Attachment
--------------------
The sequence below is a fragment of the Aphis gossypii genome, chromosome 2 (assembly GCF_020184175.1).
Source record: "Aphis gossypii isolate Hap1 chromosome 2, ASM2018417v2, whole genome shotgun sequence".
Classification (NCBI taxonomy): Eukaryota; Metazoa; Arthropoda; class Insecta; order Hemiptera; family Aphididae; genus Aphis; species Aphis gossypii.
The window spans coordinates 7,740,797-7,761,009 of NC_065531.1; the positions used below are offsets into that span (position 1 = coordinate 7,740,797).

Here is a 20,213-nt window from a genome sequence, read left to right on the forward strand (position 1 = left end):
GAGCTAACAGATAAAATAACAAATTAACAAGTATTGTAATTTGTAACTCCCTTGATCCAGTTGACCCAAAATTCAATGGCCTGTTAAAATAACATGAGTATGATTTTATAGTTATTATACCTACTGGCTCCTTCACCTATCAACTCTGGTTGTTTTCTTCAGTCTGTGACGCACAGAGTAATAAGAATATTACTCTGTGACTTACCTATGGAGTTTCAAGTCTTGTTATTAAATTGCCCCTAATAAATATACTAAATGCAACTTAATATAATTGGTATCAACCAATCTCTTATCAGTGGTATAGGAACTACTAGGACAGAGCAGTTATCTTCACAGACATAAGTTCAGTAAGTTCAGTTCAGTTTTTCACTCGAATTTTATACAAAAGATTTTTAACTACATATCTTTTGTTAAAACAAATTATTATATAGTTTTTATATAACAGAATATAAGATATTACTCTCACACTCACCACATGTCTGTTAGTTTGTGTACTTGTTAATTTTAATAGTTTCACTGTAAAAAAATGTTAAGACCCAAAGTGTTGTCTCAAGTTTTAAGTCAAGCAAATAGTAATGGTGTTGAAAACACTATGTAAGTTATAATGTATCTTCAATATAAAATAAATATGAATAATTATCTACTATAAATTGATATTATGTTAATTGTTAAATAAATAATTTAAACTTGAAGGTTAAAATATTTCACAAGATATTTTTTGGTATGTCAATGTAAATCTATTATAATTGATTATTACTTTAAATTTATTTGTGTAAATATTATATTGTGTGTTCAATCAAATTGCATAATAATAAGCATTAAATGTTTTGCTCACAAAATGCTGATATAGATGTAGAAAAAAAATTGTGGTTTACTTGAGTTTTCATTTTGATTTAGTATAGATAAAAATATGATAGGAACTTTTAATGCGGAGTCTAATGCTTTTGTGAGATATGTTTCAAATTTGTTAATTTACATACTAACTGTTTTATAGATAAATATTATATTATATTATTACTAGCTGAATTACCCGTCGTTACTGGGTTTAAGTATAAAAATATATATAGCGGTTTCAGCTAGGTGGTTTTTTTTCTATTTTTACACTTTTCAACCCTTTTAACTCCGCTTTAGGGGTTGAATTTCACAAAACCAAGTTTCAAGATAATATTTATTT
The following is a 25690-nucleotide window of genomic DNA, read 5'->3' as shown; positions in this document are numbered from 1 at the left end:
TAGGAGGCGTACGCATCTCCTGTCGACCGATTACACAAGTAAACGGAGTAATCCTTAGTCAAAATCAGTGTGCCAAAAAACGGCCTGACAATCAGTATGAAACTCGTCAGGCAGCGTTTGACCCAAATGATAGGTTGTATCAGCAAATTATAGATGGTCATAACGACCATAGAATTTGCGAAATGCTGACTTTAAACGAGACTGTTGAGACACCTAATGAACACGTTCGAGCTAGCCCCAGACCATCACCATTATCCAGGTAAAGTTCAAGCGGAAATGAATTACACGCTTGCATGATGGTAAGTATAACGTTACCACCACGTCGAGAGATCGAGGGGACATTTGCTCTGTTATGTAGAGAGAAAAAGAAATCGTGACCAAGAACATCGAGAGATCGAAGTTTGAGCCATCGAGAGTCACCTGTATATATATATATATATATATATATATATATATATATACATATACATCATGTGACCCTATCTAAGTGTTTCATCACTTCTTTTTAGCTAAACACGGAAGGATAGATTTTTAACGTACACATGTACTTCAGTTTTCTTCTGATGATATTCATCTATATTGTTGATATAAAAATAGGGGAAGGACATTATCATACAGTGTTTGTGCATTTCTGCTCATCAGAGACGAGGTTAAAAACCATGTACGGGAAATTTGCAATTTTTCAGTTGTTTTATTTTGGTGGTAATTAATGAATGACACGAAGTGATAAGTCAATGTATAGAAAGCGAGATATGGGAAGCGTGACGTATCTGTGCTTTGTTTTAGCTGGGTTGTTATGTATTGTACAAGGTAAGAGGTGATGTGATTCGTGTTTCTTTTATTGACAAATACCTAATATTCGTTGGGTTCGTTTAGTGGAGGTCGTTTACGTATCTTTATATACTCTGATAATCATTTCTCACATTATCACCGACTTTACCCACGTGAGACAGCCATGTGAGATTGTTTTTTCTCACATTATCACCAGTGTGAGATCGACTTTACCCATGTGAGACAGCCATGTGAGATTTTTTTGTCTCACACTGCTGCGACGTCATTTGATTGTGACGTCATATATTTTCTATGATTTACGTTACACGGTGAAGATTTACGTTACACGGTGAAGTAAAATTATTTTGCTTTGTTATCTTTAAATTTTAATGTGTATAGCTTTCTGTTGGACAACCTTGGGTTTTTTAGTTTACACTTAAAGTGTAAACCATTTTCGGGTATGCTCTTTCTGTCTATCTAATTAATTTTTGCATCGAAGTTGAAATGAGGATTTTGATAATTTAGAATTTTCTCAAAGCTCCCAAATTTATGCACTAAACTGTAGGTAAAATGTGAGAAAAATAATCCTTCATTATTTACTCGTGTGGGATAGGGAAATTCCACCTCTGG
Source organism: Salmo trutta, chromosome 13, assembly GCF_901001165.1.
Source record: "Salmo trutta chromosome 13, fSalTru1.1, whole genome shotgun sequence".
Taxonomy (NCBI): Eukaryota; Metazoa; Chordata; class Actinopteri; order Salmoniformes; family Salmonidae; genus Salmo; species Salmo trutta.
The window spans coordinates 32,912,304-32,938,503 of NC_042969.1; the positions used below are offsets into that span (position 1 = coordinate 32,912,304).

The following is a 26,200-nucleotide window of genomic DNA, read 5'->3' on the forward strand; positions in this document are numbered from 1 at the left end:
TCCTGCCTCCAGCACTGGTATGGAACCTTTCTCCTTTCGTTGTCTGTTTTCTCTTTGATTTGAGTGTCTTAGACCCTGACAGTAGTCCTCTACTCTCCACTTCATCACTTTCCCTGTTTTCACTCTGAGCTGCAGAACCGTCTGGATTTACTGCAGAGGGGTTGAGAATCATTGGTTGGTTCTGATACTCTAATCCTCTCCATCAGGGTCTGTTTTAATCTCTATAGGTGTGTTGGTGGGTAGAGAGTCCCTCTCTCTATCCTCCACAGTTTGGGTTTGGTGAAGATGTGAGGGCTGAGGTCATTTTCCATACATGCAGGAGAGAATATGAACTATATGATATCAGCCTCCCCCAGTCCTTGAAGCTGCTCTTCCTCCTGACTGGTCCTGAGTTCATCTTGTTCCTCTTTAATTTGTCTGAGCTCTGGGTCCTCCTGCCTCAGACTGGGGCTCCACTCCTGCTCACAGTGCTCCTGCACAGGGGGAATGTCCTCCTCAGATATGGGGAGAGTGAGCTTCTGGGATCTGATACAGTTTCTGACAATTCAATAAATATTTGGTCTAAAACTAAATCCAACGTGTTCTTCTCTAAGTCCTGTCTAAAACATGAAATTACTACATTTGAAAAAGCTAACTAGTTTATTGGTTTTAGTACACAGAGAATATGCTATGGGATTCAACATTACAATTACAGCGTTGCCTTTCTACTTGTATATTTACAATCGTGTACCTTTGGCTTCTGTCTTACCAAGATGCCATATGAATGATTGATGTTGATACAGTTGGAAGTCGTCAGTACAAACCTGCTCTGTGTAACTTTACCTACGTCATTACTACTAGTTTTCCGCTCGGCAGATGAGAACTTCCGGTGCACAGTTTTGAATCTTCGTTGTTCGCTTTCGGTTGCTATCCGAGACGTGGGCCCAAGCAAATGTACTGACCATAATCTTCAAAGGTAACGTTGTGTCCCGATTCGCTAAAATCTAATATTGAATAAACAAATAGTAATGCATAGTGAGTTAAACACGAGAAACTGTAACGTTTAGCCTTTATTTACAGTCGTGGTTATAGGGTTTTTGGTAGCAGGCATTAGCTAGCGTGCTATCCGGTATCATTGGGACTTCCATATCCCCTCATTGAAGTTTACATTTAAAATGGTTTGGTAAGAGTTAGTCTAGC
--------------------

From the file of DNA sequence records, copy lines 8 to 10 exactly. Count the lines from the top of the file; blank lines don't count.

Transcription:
TAGGAGGCGTACGCATCTCCTGTCGACCGATTACACAAGTAAACGGAGTAATCCTTAGTCAAAATCAGTGTGCCAAAAAACGGCCTGACAATCAGTATGAAACTCGTCAGGCAGCGTTTGACCCAAATGATAGGTTGTATCAGCAAATTATAGATGGTCATAACGACCATAGAATTTGCGAAATGCTGACTTTAAACGAGACTGTTGAGACACCTAATGAACACGTTCGAGCTAGCCCCAGACCATCACCATTATCCAGGTAAAGTTCAAGCGGAAATGAATTACACGCTTGCATGATGGTAAGTATAACGTTACCACCACGTCGAGAGATCGAGGGGACATTTGCTCTGTTATGTAGAGAGAAAAAGAAATCGTGACCAAGAACATCGAGAGATCGAAGTTTGAGCCATCGAGAGTCACCTGTATATATATATATATATATATATATATATATATATATACATATACATCATGTGACCCTATCTAAGTGTTTCATCACTTCTTTTTAGCTAAACACGGAAGGATAGATTTTTAACGTACACATGTACTTCAGTTTTCTTCTGATGATATTCATCTATATTGTTGATATAAAAATAGGGGAAGGACATTATCATACAGTGTTTGTGCATTTCTGCTCATCAGAGACGAGGTTAAAAACCATGTACGGGAAATTTGCAATTTTTCAGTTGTTTTATTTTGGTGGTAATTAATGAATGACACGAAGTGATAAGTCAATGTATAGAAAGCGAGATATGGGAAGCGTGACGTATCTGTGCTTTGTTTTAGCTGGGTTGTTATGTATTGTACAAGGTAAGAGGTGATGTGATTCGTGTTTCTTTTATTGACAAATACCTAATATTCGTTGGGTTCGTTTAGTGGAGGTCGTTTACGTATCTTTATATACTCTGATAATCATTTCTCACATTATCACCGACTTTACCCACGTGAGACAGCCATGTGAGATTGTTTTTTCTCACATTATCACCAGTGTGAGATCGACTTTACCCATGTGAGACAGCCATGTGAGATTTTTTTGTCTCACACTGCTGCGACGTCATTTGATTGTGACGTCATATATTTTCTATGATTTACGTTACACGGTGAAGATTTACGTTACACGGTGAAGTAAAATTATTTTGCTTTGTTATCTTTAAATTTTAATGTGTATAGCTTTCTGTTGGACAACCTTGGGTTTTTTAGTTTACACTTAAAGTGTAAACCATTTTCGGGTATGCTCTTTCTGTCTATCTAATTAATTTTTGCATCGAAGTTGAAATGAGGATTTTGATAATTTAGAATTTTCTCAAAGCTCCCAAATTTATGCACTAAACTGTAGGTAAAATGTGAGAAAAATAATCCTTCATTATTTACTCGTGTGGGATAGGGAAATTCCACCTCTGG
Source organism: Salmo trutta, chromosome 13, assembly GCF_901001165.1.
Source record: "Salmo trutta chromosome 13, fSalTru1.1, whole genome shotgun sequence".